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Exploring the Roots of Religion

Learn the sacred secrets behind Stonehenge, Machu Picchu, the Acropolis, and other mysterious ancient sites from a practicing archaeologist.
Exploring the Roots of Religion is rated 4.5 out of 5 by 79.
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Rated 4 out of 5 by from Think of it as a primer This is a great starter course on many civilizations throughout the world. Ostensibly, what ties it all together is a theme of religion-- beginnings, temples, oracles, etc. Because so many different civilizations are covered, details are by necessity rather limited. Do as I am-- find those episodes that have a special interest to you and then look up courses on those individual civilizations that will dig deeper into each. About the only places not covered is Japan and possibly Russia. Africa gets the short end of the stick and could have used a couple more episodes devoted to tribes throughout the continent. But thats a minor quibble.
Date published: 2024-07-03
Rated 5 out of 5 by from Overview and Inner view of Religions As a survey, this overview covered many different religions with a discussion of artifacts as well as the impetus for these artifacts. Religions were related to cultures, to surroundings and images recovered in archaeology. The breadth of the lectures was wonderful. As an inner view into religions Prof. Hale compared themes and focuses as shown in sacred places and spaces. He took themes and showed how they ran through many different religions. I found his lectures a joy to listen to as he related information and insights accompanied by pictures and photos. I highly recommend this series.
Date published: 2024-03-27
Rated 5 out of 5 by from Made me think about what constitutes religion. Timing turned out to be excellent because I'm planning to visit caves with paintings in Spain and France.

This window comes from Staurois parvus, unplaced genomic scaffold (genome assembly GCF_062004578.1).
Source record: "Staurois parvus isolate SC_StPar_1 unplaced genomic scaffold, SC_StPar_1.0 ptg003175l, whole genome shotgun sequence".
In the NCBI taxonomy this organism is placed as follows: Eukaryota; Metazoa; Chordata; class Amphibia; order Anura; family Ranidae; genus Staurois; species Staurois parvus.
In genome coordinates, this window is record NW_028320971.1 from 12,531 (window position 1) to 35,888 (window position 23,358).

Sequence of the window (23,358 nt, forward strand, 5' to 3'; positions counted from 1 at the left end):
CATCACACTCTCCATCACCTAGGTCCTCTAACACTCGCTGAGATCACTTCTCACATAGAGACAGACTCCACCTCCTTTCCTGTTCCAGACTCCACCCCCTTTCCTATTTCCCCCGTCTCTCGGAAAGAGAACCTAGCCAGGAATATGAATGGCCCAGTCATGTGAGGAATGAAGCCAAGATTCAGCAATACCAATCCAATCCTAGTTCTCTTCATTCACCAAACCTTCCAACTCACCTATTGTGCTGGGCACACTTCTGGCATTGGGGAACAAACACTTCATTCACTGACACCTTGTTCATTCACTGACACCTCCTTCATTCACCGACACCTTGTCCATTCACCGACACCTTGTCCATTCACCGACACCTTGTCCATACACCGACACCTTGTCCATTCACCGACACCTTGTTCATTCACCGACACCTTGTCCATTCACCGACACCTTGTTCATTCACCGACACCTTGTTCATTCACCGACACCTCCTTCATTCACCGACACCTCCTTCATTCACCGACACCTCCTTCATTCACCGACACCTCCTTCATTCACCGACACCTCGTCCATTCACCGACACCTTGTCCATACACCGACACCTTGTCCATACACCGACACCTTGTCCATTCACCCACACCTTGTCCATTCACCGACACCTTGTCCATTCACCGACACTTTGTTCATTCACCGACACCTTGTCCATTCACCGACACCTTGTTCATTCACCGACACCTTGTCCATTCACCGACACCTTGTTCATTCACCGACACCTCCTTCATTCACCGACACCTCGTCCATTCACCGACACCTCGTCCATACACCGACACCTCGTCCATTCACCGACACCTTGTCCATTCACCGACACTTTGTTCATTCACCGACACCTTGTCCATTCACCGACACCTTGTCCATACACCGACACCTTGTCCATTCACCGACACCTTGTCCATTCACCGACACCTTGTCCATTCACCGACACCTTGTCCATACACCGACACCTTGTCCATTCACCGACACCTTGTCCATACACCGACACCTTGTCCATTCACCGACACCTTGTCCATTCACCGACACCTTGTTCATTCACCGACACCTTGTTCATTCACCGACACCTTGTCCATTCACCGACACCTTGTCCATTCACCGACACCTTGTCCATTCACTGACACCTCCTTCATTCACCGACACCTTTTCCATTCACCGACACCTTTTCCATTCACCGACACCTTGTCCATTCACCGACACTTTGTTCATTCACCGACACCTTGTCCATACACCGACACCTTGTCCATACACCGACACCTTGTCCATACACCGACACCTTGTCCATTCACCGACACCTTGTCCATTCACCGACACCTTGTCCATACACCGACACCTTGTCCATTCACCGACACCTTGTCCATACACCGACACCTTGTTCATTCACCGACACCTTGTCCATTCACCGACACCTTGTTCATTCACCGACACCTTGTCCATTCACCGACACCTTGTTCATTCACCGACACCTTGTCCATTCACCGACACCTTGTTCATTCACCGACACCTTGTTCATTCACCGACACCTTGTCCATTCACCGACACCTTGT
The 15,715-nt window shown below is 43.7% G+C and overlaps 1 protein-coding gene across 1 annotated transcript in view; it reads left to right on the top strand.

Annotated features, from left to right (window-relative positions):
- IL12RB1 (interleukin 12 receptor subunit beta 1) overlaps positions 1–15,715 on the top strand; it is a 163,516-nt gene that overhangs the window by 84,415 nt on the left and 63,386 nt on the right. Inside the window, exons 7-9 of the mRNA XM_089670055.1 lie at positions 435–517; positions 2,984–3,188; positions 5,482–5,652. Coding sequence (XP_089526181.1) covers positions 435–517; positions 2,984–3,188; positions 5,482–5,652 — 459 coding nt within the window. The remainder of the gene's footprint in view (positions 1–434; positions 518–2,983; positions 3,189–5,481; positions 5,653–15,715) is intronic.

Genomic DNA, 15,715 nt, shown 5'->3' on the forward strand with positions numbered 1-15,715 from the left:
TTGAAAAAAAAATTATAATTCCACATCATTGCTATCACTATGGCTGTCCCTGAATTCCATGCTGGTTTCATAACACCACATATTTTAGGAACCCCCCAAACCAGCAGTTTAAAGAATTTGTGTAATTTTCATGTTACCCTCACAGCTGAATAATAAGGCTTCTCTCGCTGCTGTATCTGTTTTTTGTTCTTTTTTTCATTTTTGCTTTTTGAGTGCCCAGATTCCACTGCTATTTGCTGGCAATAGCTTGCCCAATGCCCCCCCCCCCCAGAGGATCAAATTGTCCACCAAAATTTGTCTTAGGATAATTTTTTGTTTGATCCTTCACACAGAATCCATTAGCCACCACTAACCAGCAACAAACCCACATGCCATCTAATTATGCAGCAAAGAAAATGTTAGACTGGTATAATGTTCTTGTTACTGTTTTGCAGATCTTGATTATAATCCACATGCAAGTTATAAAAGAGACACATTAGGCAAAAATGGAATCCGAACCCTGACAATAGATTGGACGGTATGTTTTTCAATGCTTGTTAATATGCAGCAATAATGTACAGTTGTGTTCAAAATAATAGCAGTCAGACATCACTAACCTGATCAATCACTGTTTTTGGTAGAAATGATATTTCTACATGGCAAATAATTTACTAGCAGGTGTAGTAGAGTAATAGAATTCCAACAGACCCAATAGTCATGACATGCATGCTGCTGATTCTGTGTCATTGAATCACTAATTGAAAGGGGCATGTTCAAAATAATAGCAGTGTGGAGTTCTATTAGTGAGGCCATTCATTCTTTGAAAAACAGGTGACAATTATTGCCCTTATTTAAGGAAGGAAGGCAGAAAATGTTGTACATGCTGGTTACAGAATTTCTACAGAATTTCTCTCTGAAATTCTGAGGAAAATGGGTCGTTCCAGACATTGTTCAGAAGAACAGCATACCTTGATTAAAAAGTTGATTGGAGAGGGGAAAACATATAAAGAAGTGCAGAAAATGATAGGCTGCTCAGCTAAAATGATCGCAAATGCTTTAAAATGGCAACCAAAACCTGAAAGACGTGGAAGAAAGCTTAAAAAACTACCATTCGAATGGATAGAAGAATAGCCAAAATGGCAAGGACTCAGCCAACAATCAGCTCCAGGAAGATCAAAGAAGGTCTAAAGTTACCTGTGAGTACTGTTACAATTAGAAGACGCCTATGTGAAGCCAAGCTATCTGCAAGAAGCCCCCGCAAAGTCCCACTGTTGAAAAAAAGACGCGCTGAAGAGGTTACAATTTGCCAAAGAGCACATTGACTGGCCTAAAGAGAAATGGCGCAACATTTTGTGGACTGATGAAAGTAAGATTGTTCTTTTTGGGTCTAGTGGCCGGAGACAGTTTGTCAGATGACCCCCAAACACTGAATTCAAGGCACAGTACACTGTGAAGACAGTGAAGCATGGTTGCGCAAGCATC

Date published: 2024-02-25
Rated 5 out of 5 by from Like a Great Book What a presentation of religions around the world! I have enjoyed viewing these thirty-six lectures over the past two weeks. Each time that I sat down to watch a lecture or two, I seemed to watch three or four, like a great book that I just couldn't put down. If you have an interest in history, I highly recommend this course to you. My only concern (as a long time history teacher) was the professor's final lecture when he quoted from Sir Walter Raleigh and misidentified him and his ship with Sir Francis Drake.
Date published: 2024-02-20
Rated 5 out of 5 by from Archaeological insights into religion This was an excellent course, looking at the long history of religion in human cultures through the lens of archaeology. The professor was very careful to explain what could and could not be inferred from the examination of cave paintings, megalithic structures, burial mounds, pyramids, and the like. His enthusiasm and expertise shown through. I appreciated that he provided historical context for each of the buildings, etc., as that made it easier to understand how these things came to be and how they were used. He made an excellent connection between the diverse material relics and commonalities among human religious longings.
Date published: 2023-06-02
Rated 5 out of 5 by from this particular course, roots of religion, is fabulous, very thought provoking. the professor is just wonderful, thanks
Date published: 2021-12-28
Rated 4 out of 5 by from Excellent introduction Very interesting series of lectures, many about pre-historic peoples for whom we rely upon archeological (and not written) evidence about their practices. One might wish for a more forceful thesis about the importance of religion, which he treats as almost an afterthought in the final lecture.
Date published: 2021-08-12
Rated 5 out of 5 by from Very good course Very informative & Interesting. I listened to it about a year ago, so cannot write much now.
Date published: 2021-04-04
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Overview

Experience the thrill of discovery and learn the sacred secrets behind Stonehenge, Machu Picchu, the Acropolis, and other mysterious ancient locales. Join practicing archaeologist and award-winning Professor John R. Hale as he shows you how sacred buildings, complexes, tomb structures, artwork, and more have provided us with unparalleled knowledge about early spiritual practices and beliefs from around the world.

About

John R. Hale

The most important record of religious history resides not in books and sacred texts but buried in the earth.

INSTITUTION

University of Louisville